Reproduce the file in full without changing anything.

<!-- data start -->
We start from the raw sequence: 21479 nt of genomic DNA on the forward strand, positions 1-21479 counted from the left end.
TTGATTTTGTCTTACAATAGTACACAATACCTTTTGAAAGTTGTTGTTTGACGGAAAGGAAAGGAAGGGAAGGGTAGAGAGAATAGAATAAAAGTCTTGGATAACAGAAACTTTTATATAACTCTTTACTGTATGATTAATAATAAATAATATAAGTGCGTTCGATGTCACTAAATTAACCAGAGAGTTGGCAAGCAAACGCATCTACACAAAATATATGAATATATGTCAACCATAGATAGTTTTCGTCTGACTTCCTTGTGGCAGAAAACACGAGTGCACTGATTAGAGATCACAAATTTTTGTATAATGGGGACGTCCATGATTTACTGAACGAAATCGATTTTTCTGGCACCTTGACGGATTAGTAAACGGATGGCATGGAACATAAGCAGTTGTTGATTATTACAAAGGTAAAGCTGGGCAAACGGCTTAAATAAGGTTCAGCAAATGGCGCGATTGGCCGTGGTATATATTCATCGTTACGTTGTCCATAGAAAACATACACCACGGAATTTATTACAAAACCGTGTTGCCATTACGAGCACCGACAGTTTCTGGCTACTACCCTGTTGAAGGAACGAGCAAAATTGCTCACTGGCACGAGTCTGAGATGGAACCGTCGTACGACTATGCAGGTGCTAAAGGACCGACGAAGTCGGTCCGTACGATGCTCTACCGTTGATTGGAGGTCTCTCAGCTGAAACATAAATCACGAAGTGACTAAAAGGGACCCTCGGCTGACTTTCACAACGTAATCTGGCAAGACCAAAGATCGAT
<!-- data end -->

We start from the raw sequence: 21479 nt of genomic DNA on the forward strand, positions 1-21479 counted from the left end.
TTGATTTTGTCTTACAATAGTACACAATACCTTTTGAAAGTTGTTGTTTGACGGAAAGGAAAGGAAGGGAAGGGTAGAGAGAATAGAATAAAAGTCTTGGATAACAGAAACTTTTATATAACTCTTTACTGTATGATTAATAATAAATAATATAAGTGCGTTCGATGTCACTAAATTAACCAGAGAGTTGGCAAGCAAACGCATCTACACAAAATATATGAATATATGTCAACCATAGATAGTTTTCGTCTGACTTCCTTGTGGCAGAAAACACGAGTGCACTGATTAGAGATCACAAATTTTTGTATAATGGGGACGTCCATGATTTACTGAACGAAATCGATTTTTCTGGCACCTTGACGGATTAGTAAACGGATGGCATGGAACATAAGCAGTTGTTGATTATTACAAAGGTAAAGCTGGGCAAACGGCTTAAATAAGGTTCAGCAAATGGCGCGATTGGCCGTGGTATATATTCATCGTTACGTTGTCCATAGAAAACATACACCACGGAATTTATTACAAAACCGTGTTGCCATTACGAGCACCGACAGTTTCTGGCTACTACCCTGTTGAAGGAACGAGCAAAATTGCTCACTGGCACGAGTCTGAGATGGAACCGTCGTACGACTATGCAGGTGCTAAAGGACCGACGAAGTCGGTCCGTACGATGCTCTACCGTTGATTGGAGGTCTCTCAGCTGAAACATAAATCACGAAGTGACTAAAAGGGACCCTCGGCTGACTTTCACAACGTAATCTGGCAAGACCAAAGATCGAT